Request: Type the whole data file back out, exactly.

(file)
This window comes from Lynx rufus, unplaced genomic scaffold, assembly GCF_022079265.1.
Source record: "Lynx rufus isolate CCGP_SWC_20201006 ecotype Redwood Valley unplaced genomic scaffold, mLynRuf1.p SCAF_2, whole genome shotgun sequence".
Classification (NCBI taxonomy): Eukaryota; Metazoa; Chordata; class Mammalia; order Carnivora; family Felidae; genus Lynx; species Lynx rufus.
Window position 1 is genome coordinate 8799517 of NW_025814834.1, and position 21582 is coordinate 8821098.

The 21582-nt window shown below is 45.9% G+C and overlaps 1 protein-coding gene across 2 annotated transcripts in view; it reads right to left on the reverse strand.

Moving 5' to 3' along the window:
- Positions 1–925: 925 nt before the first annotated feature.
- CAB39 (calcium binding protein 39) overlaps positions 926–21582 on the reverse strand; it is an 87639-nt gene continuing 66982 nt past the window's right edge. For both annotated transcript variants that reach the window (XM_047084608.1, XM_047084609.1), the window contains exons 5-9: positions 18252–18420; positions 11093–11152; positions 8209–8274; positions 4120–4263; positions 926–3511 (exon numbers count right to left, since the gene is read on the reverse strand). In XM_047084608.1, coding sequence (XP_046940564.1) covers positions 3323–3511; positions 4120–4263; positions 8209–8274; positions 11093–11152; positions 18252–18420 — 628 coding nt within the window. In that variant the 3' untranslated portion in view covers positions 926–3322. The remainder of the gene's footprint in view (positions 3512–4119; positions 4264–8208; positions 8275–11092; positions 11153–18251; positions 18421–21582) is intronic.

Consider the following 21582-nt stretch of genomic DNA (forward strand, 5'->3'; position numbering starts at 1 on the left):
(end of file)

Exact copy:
This window comes from Lynx rufus, unplaced genomic scaffold, assembly GCF_022079265.1.
Source record: "Lynx rufus isolate CCGP_SWC_20201006 ecotype Redwood Valley unplaced genomic scaffold, mLynRuf1.p SCAF_2, whole genome shotgun sequence".
Classification (NCBI taxonomy): Eukaryota; Metazoa; Chordata; class Mammalia; order Carnivora; family Felidae; genus Lynx; species Lynx rufus.
Window position 1 is genome coordinate 8799517 of NW_025814834.1, and position 21582 is coordinate 8821098.

The 21582-nt window shown below is 45.9% G+C and overlaps 1 protein-coding gene across 2 annotated transcripts in view; it reads right to left on the reverse strand.

Moving 5' to 3' along the window:
- Positions 1–925: 925 nt before the first annotated feature.
- CAB39 (calcium binding protein 39) overlaps positions 926–21582 on the reverse strand; it is an 87639-nt gene continuing 66982 nt past the window's right edge. For both annotated transcript variants that reach the window (XM_047084608.1, XM_047084609.1), the window contains exons 5-9: positions 18252–18420; positions 11093–11152; positions 8209–8274; positions 4120–4263; positions 926–3511 (exon numbers count right to left, since the gene is read on the reverse strand). In XM_047084608.1, coding sequence (XP_046940564.1) covers positions 3323–3511; positions 4120–4263; positions 8209–8274; positions 11093–11152; positions 18252–18420 — 628 coding nt within the window. In that variant the 3' untranslated portion in view covers positions 926–3322. The remainder of the gene's footprint in view (positions 3512–4119; positions 4264–8208; positions 8275–11092; positions 11153–18251; positions 18421–21582) is intronic.

Consider the following 21582-nt stretch of genomic DNA (forward strand, 5'->3'; position numbering starts at 1 on the left):